BOSTON (AP) — Gov. Deval Patrick asked the U.S. commerce secretary Friday for emergency increases in fish catch limits, saying a new report by state scientists justifies them.
Fishermen have argued that federal regulators set limits so low on some protected species that their fishing will be shut down prematurely. Under new rules, if fishermen exceed their limit on one species, they must stop fishing for all species.
Last month, Secretary Gary Locke said he was open to ordering emergency increases in catch limits but that he needed evidence to justify them.
In the report sent Friday, scientists from the state’s Division of Marine Fisheries and the University of Massachusetts at Dartmouth said Northeast fishermen could safely catch 14,500 metric tons more groundfish, such as flounder and cod.
The report said regulators have been too conservative with the buffers they build into the catch limits to make sure fishermen don’t take too much of a species. It said the buffers could be decreased without harming fish stocks.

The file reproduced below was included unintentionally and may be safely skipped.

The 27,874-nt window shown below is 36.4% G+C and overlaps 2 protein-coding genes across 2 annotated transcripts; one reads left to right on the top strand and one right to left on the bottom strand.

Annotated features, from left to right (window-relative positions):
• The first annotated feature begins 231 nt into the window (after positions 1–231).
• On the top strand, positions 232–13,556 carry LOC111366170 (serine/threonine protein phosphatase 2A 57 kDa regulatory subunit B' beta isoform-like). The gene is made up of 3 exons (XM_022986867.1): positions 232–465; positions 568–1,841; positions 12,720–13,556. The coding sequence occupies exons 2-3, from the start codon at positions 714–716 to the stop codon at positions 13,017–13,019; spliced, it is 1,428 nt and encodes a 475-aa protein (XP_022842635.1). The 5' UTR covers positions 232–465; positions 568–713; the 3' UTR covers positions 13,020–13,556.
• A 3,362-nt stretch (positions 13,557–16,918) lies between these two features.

The report also estimated that without fish limit increases, the state industry would suffer a $40 million hit in direct losses and forgone catch.
In a letter accompanying the report, Patrick said the findings show “the existence of an economic disaster” and prove Locke must take emergency action. He asked Locke for $21 million in aid for fishermen to compensate for losses he said they took switching to the new rules.
Patrick also wrote that the report provides scientific justification for catch limit increases of at least 30 percent for most species.
A request for comment to a Commerce Department spokeswoman wasn’t immediately returned.
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